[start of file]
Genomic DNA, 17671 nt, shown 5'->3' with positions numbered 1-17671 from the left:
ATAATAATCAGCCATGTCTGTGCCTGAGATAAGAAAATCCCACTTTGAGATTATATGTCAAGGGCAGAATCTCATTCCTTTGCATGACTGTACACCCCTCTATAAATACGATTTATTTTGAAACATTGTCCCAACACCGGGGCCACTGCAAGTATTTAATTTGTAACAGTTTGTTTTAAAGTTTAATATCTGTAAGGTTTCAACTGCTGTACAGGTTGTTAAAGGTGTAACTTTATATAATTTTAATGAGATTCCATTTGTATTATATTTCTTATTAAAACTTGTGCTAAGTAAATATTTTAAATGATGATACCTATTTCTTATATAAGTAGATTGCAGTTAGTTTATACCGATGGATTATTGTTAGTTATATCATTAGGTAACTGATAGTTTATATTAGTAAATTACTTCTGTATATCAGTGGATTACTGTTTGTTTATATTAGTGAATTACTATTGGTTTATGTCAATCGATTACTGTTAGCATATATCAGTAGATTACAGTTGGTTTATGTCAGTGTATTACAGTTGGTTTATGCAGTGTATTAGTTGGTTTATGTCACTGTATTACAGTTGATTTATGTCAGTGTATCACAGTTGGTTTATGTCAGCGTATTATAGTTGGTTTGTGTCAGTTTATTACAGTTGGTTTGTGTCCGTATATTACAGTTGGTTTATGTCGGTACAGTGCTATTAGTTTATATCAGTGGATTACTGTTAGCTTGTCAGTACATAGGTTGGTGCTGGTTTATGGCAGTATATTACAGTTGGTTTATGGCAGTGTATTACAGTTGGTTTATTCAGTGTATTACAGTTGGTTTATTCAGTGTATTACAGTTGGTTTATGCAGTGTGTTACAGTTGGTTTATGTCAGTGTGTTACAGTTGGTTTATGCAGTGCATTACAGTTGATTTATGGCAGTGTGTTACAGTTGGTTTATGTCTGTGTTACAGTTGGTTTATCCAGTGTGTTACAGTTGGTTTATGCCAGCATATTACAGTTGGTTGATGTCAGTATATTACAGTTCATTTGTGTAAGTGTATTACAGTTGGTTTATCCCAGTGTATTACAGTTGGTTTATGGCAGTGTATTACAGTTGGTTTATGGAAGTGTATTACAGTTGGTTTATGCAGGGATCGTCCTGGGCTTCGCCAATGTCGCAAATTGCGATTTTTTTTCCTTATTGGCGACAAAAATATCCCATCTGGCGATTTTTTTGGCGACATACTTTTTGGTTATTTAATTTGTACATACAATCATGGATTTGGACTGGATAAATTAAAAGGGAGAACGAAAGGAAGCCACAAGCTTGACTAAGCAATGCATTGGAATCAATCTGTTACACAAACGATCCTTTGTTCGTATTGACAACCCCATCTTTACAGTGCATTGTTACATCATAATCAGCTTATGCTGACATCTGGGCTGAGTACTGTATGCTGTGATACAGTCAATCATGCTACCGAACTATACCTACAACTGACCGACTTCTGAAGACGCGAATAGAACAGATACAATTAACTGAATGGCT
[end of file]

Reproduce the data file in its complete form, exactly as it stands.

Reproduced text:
Genomic DNA, 17671 nt, shown 5'->3' with positions numbered 1-17671 from the left:
ATAATAATCAGCCATGTCTGTGCCTGAGATAAGAAAATCCCACTTTGAGATTATATGTCAAGGGCAGAATCTCATTCCTTTGCATGACTGTACACCCCTCTATAAATACGATTTATTTTGAAACATTGTCCCAACACCGGGGCCACTGCAAGTATTTAATTTGTAACAGTTTGTTTTAAAGTTTAATATCTGTAAGGTTTCAACTGCTGTACAGGTTGTTAAAGGTGTAACTTTATATAATTTTAATGAGATTCCATTTGTATTATATTTCTTATTAAAACTTGTGCTAAGTAAATATTTTAAATGATGATACCTATTTCTTATATAAGTAGATTGCAGTTAGTTTATACCGATGGATTATTGTTAGTTATATCATTAGGTAACTGATAGTTTATATTAGTAAATTACTTCTGTATATCAGTGGATTACTGTTTGTTTATATTAGTGAATTACTATTGGTTTATGTCAATCGATTACTGTTAGCATATATCAGTAGATTACAGTTGGTTTATGTCAGTGTATTACAGTTGGTTTATGCAGTGTATTAGTTGGTTTATGTCACTGTATTACAGTTGATTTATGTCAGTGTATCACAGTTGGTTTATGTCAGCGTATTATAGTTGGTTTGTGTCAGTTTATTACAGTTGGTTTGTGTCCGTATATTACAGTTGGTTTATGTCGGTACAGTGCTATTAGTTTATATCAGTGGATTACTGTTAGCTTGTCAGTACATAGGTTGGTGCTGGTTTATGGCAGTATATTACAGTTGGTTTATGGCAGTGTATTACAGTTGGTTTATTCAGTGTATTACAGTTGGTTTATTCAGTGTATTACAGTTGGTTTATGCAGTGTGTTACAGTTGGTTTATGTCAGTGTGTTACAGTTGGTTTATGCAGTGCATTACAGTTGATTTATGGCAGTGTGTTACAGTTGGTTTATGTCTGTGTTACAGTTGGTTTATCCAGTGTGTTACAGTTGGTTTATGCCAGCATATTACAGTTGGTTGATGTCAGTATATTACAGTTCATTTGTGTAAGTGTATTACAGTTGGTTTATCCCAGTGTATTACAGTTGGTTTATGGCAGTGTATTACAGTTGGTTTATGGAAGTGTATTACAGTTGGTTTATGCAGGGATCGTCCTGGGCTTCGCCAATGTCGCAAATTGCGATTTTTTTTCCTTATTGGCGACAAAAATATCCCATCTGGCGATTTTTTTGGCGACATACTTTTTGGTTATTTAATTTGTACATACAATCATGGATTTGGACTGGATAAATTAAAAGGGAGAACGAAAGGAAGCCACAAGCTTGACTAAGCAATGCATTGGAATCAATCTGTTACACAAACGATCCTTTGTTCGTATTGACAACCCCATCTTTACAGTGCATTGTTACATCATAATCAGCTTATGCTGACATCTGGGCTGAGTACTGTATGCTGTGATACAGTCAATCATGCTACCGAACTATACCTACAACTGACCGACTTCTGAAGACGCGAATAGAACAGATACAATTAACTGAATGGCT